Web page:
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Dobroist Uncle Phil Leadbetter's Next Move

Donald Teplyske  |  November 8, 2014

Phil Leadbetter "The Next Move" Pinecastle

Bluegrass is a music largely comprised of kind, humble, and talented musicians and vocalists. While there are a handful of jerks among the gems, the overall feeling one senses whenever bluegrass folks gather is one of familial closeness.

Whether professional musicians, backroad jammers, or-the lifeblood-those who listen to and support the industry via their wallets, the bluegrass community is special and quite unlike any other I've been welcomed into.

Dale Ann Bradley greets you with a smile and a hug, whether she last saw you a month or five years ago. Del McCoury offers his hand as you approach. Jerry Douglas offers you a compliment, and the members of Special C, The Nightdrivers, and Flamekeeper josh and kibitz with you as if you've been acquaintances for years. A guitar player will cheerfully share a particular run with someone who is interested, while a banjo player is just happy someone has asked his advice.

It is a great, wonderful thing this bluegrass world we've created. Almost everyone is friendly and kind, open and approachable.

And within this community, few are held in as high regard as Knoxville's Phil Leadbetter. That he had a rough row to hoe for a couple years fighting cancer is certainly a factor; in a community that routinely rallies around those in need, few have received the support Phil did as he underwent treatment in 2011 and 2012.

But, Uncle Phil was a beloved member of the bluegrass family long before he hit hard times. When he was announced as the 2005 IBMA Dobro Player of the Year at the Ryman Auditorium, the place nearly came apart. Later that evening, Phil expressed to me how the award took him by surprise and how grateful he was for the recognition. Witnessed via the livestream, when Phil was again announced the award winner this past October, the reaction within the auditorium was just as heartfelt; I'm sure I wasn't the only one who teared up just a little.

In an industry replete with musicians who are blessed- through their own hard work, good musical genes, and an environment conducive to developing their skills- and whom are almost universally humble about their gifts, Phil Leadbetter stands out.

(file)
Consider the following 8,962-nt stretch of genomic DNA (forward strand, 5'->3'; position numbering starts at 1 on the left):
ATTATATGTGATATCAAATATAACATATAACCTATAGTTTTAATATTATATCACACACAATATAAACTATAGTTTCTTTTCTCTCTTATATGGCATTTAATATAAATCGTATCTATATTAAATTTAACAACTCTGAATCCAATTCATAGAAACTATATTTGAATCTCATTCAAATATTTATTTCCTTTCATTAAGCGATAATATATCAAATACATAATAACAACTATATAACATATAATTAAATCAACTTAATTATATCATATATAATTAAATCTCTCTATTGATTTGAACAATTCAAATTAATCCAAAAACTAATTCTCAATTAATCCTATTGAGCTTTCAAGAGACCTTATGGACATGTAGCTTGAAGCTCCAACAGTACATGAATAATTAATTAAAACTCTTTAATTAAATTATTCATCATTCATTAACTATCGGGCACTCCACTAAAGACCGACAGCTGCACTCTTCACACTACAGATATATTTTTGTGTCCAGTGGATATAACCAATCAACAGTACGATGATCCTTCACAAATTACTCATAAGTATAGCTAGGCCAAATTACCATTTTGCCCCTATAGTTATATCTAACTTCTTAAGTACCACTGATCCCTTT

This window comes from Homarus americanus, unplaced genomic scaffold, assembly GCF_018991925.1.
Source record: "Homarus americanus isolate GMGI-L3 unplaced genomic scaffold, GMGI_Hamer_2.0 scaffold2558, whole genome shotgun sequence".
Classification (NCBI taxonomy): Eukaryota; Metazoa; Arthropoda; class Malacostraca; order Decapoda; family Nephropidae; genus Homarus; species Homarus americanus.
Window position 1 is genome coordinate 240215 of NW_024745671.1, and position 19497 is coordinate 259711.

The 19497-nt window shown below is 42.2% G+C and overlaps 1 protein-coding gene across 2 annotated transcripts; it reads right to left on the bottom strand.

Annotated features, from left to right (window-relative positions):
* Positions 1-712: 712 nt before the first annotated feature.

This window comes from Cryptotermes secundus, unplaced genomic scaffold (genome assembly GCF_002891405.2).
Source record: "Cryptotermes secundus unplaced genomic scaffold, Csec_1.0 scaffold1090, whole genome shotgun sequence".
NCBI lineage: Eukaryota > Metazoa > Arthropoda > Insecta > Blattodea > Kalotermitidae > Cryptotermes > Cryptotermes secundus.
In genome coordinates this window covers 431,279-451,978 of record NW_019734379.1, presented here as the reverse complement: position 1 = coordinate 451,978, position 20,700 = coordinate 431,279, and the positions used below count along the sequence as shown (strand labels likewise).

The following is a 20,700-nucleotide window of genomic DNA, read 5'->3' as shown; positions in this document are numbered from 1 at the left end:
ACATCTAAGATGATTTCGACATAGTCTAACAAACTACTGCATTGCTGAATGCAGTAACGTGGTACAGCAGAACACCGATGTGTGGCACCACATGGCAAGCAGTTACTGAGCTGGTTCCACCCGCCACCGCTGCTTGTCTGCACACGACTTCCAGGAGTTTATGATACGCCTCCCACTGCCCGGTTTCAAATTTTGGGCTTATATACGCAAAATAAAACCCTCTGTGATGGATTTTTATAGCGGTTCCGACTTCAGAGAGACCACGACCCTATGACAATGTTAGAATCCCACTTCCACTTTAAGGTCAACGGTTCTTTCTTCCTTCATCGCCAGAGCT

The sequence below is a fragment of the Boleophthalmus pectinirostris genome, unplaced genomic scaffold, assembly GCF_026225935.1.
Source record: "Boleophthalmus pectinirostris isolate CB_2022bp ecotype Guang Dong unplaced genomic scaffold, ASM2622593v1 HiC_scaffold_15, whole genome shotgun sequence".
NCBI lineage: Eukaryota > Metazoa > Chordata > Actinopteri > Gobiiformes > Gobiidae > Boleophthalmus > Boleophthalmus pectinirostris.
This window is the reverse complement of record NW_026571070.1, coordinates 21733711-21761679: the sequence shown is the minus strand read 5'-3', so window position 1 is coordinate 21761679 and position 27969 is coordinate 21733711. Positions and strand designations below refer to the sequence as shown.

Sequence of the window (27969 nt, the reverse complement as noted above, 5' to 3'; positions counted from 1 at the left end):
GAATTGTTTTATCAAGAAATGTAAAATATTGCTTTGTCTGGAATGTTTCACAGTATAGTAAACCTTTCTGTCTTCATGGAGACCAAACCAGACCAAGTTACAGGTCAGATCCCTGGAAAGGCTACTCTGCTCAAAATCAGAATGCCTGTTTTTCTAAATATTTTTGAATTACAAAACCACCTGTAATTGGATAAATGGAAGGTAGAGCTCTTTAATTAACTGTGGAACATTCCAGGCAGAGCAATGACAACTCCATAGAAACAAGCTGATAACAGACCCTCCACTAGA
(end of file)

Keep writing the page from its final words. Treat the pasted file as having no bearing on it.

Last month, Phil released his third album, "The Next Move."

A founding member of both Wildfire and Grasstowne, Leadbetter had previously worked with JD Crowe as a member of the New South, Grandpa Jones, and Vern Gosdin. When he first became ill with what was eventually diagnosed as Stage 3 Hodgkin's Lymphoma, Leadbetter was playing with The Whites, and when he received a clean bill of health and was almost ready to start playing again, Dale Ann Bradley offered him a spot in her band, a position he maintains today.

"The Next Move" is not exclusively a bluegrass album. While several of the songs are obviously bluegrass, among them "Pull The Trigger" and "I've Never Seen a Love That Wasn't Blind," other tracks are comfortably in country territory. Doesn't matter a lick as the entire album is a very enjoyable adventure of sounds, all framing Leadbetter's mastery of his chosen instrument.

The hub-cap guitar isn't everyone's favourite, but in Leadbetter's hands, the instrument sounds beautiful. On "I'm A Modern Day Interstate Gypsy," a song featuring Ken Mellons on vocals, Leadbetter's lead breaks are gorgeous, and his backing fills complement Steve Thomas' fiddle and Sierra Hull's mandolin quite remarkably. A pure country truck driving song, this is one of the albums many highlights.

The majority of the tracks feature guest vocalists. Already charting, "Pull the Trigger" has Shawn Camp on lead, Steve Wariner sings the mining song "Hole in the Earth," and Leadbetter's east Tennessee buddies Steve Gulley and Dale Ann Bradley sing "I've Never Seen a Love That Wasn't Blind," a Gulley-Tim Stafford song.

Con Hunley brings his Smoky Mountain country-blues to "Georgia On My Mind," while the always formidable John Cowan takes care of things on the album's powerful lead track, "I'm A Ramblin' Rolling Stone," on which he is joined by Sam Bush.

Marty Raybon and Joe Diffie are featured on the bluegrass gospel song "Baptism." "Jesus, My Old Dog, and Me" is a terrific Shawn Camp country performance, this time with his Earls of Leicester bandmate Charlie Cushman on banjo.

The instrumental lineup is certainly as impressive. "Just Joshin'" (no explanation necessary) is a lively cut featuring not only the only others to be named IBMA Dobro Player of the Year, Jerry Douglas and Rob Ickes, but Kenny Smith, Sierra Hull, Tim Crouch (fiddle) and Cory Walker (banjo.) Phil's son Matt joins him on "Leadbelly" (I ain't touchin' that title), while Bela Fleck and Buck White, along with Mike Bub, Hull, Thomas, and Smith take "Sweet Georgia Brown" for a playful spin.

"The Next Move" closes with a telling interpretation of "When the Roll is Called Up Yonder." Unaccompanied, Leadbetter pours his soul into this one, and if emotion can be heard, it is here.

Phil Leadbetter has been through a battle for his life. Now that the sun is again shining on him, it is wonderful that his friends have rallied around to help him produce a great bluegrass-country album. Undoubtedly, Phil and his Dobro are the stars of the recording, but I'm guessing he would be the first to give substantial credit to those who assisted in the creation of "The Next Move."

Addendum: Somehow, I missed the news that Phil's cancer had returned this past summer, and he is currently undergoing a series of treatments all the while continuing to play regularly with Dale Ann Bradley. You can follow Phil's latest journey at his website My best to Phil and his family as they once again face challenges.

©Country Standard Time • Jeffrey B. Remz, editor & publisher •
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